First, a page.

Did We Really Need Vatican II? | Russell Shaw | CWR blog
Many of the common objections to the Council overlook the serious crisis it sought to address
Why did we need the Second Vatican Council? Did we need it at all? Hearing those questions, most Catholics who’ve thought about Vatican II would probably cite renewing and updating of the Church as solid reasons for the ecumenical council.
That answer isn’t wrong. But a half-century after Vatican II (it took place between 1962 and 1965) it’s clear that a much larger purpose was at work, with Church renewal and updating its handmaids.
You start to see that when you consider a common objection to the council:
"Other ecumenical councils were convened to handle particular problems. Early councils dealt with heresies about Christ. In the 16th century Trent had to respond to the Reformation. Vatican I in the 19th century faced the challenge to the authority of the pope and the bishops—but it was interrupted and didn’t say much about bishops.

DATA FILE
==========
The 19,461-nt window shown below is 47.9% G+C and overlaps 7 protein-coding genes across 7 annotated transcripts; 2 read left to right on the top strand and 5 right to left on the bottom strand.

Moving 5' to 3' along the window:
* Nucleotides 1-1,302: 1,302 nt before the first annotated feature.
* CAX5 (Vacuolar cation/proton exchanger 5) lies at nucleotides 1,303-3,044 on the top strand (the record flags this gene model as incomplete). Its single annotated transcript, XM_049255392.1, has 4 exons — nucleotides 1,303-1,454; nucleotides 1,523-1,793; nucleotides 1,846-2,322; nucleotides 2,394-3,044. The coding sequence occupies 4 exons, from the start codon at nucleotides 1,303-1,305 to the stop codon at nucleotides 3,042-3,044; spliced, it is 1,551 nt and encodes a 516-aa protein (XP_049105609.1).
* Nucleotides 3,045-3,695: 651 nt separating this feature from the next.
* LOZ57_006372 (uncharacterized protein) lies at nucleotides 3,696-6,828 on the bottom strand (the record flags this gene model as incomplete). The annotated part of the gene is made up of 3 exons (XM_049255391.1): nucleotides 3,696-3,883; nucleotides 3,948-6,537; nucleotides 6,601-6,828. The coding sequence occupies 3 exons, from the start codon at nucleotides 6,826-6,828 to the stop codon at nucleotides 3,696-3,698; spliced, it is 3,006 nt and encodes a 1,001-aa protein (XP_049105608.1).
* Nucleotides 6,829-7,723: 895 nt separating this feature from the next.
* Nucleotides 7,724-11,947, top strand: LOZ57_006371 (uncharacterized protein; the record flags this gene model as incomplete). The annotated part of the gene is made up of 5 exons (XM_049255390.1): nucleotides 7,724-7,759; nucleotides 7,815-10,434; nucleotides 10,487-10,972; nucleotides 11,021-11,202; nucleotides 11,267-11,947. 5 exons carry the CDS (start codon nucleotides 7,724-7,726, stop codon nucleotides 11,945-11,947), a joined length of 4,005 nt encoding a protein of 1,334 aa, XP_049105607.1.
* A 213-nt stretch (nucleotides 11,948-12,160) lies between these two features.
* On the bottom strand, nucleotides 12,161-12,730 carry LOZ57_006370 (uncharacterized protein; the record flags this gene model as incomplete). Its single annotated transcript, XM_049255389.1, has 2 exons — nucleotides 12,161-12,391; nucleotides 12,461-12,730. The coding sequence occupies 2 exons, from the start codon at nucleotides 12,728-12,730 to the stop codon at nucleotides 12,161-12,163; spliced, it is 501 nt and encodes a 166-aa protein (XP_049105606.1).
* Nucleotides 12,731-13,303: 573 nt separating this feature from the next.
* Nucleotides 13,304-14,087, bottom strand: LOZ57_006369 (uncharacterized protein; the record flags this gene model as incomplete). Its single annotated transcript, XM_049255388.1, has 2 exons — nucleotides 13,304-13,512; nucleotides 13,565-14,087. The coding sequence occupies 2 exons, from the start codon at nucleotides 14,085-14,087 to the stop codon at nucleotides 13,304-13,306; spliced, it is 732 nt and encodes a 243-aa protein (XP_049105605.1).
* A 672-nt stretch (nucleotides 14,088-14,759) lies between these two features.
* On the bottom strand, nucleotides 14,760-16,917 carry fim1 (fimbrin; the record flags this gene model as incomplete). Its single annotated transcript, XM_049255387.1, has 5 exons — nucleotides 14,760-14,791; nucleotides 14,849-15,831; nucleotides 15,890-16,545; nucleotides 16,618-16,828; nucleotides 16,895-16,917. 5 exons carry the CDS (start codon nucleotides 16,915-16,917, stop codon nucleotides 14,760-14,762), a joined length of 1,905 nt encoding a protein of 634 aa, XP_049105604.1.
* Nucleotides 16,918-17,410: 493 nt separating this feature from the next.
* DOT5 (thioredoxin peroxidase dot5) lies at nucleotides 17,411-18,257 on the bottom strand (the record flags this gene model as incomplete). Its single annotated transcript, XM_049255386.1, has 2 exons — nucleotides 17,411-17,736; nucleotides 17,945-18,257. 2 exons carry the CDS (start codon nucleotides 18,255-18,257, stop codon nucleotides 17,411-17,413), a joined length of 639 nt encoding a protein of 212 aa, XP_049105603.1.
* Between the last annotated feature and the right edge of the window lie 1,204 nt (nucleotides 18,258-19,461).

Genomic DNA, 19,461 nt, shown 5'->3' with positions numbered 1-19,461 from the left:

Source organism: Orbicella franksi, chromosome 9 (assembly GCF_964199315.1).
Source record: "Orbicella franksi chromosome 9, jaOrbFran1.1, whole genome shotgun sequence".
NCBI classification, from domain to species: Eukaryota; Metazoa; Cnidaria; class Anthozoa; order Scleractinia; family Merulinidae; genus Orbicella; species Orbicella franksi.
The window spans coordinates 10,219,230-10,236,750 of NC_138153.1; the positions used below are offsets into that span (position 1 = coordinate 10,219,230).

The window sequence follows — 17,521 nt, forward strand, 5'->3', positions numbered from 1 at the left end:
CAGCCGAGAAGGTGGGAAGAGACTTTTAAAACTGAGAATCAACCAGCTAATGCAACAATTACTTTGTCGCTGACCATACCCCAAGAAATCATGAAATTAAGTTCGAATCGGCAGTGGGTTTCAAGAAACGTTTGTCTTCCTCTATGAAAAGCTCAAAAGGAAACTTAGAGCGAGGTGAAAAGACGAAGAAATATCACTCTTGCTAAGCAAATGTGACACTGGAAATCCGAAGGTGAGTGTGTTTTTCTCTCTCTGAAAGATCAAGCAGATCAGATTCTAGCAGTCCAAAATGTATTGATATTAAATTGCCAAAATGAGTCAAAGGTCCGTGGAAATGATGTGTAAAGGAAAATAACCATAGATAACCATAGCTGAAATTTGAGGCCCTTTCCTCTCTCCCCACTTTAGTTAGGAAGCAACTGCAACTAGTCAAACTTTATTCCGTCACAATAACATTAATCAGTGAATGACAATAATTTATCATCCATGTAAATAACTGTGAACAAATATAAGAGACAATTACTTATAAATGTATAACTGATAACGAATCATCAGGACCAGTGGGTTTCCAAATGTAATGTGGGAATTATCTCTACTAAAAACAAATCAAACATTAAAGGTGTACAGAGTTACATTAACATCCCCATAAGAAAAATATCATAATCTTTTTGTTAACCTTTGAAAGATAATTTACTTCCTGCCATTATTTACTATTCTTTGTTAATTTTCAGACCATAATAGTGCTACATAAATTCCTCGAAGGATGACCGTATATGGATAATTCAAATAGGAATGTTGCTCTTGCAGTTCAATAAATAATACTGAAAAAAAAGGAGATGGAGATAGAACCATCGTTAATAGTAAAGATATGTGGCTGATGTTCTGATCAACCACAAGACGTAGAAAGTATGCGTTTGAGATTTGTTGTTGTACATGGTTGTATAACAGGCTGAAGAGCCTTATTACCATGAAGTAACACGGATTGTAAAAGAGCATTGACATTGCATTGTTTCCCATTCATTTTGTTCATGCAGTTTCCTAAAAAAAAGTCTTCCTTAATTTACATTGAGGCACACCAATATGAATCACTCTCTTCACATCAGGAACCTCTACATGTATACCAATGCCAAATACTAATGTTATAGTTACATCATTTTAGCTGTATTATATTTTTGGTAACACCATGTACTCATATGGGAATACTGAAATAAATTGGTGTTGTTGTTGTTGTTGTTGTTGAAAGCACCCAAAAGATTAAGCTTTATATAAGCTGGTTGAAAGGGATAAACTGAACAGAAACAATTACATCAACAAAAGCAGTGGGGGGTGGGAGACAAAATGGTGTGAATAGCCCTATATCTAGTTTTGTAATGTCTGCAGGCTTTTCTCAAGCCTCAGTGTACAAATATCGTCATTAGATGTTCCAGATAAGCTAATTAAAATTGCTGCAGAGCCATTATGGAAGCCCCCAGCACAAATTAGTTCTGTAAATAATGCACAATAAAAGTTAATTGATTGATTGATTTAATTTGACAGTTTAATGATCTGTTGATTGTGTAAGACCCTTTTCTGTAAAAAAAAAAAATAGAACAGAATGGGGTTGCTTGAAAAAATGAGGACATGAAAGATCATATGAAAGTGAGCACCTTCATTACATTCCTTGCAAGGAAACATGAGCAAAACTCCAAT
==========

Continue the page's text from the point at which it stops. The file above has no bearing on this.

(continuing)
"By contrast, there was no crisis requiring Vatican II. By the middle of the last century, the Church was strong and united in the faith. So this was a council that wasn’t needed. Wouldn’t it have been better to leave things alone?”
No, it wouldn’t. The Church faced a grave problem then—indeed, it still does—and an ecumenical council was required to address it. What problem?